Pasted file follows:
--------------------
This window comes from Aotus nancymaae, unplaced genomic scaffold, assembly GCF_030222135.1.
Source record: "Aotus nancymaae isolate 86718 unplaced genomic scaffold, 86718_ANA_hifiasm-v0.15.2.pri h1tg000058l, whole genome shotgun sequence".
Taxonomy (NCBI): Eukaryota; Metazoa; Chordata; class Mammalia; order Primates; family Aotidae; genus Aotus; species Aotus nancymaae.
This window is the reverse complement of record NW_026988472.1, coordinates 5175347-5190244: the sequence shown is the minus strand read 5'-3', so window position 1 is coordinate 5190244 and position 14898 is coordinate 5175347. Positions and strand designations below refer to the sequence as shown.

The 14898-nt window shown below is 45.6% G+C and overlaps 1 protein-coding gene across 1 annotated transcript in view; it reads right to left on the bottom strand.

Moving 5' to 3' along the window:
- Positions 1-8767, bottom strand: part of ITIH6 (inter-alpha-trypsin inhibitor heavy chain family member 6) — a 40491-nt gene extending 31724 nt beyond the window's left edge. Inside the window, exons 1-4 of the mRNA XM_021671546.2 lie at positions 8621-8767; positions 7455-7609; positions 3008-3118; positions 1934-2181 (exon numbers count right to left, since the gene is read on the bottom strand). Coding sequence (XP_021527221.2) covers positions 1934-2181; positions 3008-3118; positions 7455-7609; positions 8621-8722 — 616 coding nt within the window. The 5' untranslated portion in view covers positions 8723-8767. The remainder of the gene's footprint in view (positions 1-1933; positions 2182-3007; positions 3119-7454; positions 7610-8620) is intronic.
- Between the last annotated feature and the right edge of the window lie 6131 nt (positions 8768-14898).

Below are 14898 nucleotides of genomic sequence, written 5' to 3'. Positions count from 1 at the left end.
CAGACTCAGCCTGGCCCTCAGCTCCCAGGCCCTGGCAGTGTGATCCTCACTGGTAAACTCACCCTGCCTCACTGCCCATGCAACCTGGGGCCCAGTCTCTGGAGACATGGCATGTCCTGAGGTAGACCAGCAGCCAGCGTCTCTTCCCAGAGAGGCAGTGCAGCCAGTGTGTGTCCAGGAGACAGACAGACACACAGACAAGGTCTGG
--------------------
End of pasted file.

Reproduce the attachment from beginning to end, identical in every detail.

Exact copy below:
This window comes from Aotus nancymaae, unplaced genomic scaffold, assembly GCF_030222135.1.
Source record: "Aotus nancymaae isolate 86718 unplaced genomic scaffold, 86718_ANA_hifiasm-v0.15.2.pri h1tg000058l, whole genome shotgun sequence".
Taxonomy (NCBI): Eukaryota; Metazoa; Chordata; class Mammalia; order Primates; family Aotidae; genus Aotus; species Aotus nancymaae.
This window is the reverse complement of record NW_026988472.1, coordinates 5175347-5190244: the sequence shown is the minus strand read 5'-3', so window position 1 is coordinate 5190244 and position 14898 is coordinate 5175347. Positions and strand designations below refer to the sequence as shown.

The 14898-nt window shown below is 45.6% G+C and overlaps 1 protein-coding gene across 1 annotated transcript in view; it reads right to left on the bottom strand.

Moving 5' to 3' along the window:
- Positions 1-8767, bottom strand: part of ITIH6 (inter-alpha-trypsin inhibitor heavy chain family member 6) — a 40491-nt gene extending 31724 nt beyond the window's left edge. Inside the window, exons 1-4 of the mRNA XM_021671546.2 lie at positions 8621-8767; positions 7455-7609; positions 3008-3118; positions 1934-2181 (exon numbers count right to left, since the gene is read on the bottom strand). Coding sequence (XP_021527221.2) covers positions 1934-2181; positions 3008-3118; positions 7455-7609; positions 8621-8722 — 616 coding nt within the window. The 5' untranslated portion in view covers positions 8723-8767. The remainder of the gene's footprint in view (positions 1-1933; positions 2182-3007; positions 3119-7454; positions 7610-8620) is intronic.
- Between the last annotated feature and the right edge of the window lie 6131 nt (positions 8768-14898).

Below are 14898 nucleotides of genomic sequence, written 5' to 3'. Positions count from 1 at the left end.
CAGACTCAGCCTGGCCCTCAGCTCCCAGGCCCTGGCAGTGTGATCCTCACTGGTAAACTCACCCTGCCTCACTGCCCATGCAACCTGGGGCCCAGTCTCTGGAGACATGGCATGTCCTGAGGTAGACCAGCAGCCAGCGTCTCTTCCCAGAGAGGCAGTGCAGCCAGTGTGTGTCCAGGAGACAGACAGACACACAGACAAGGTCTGG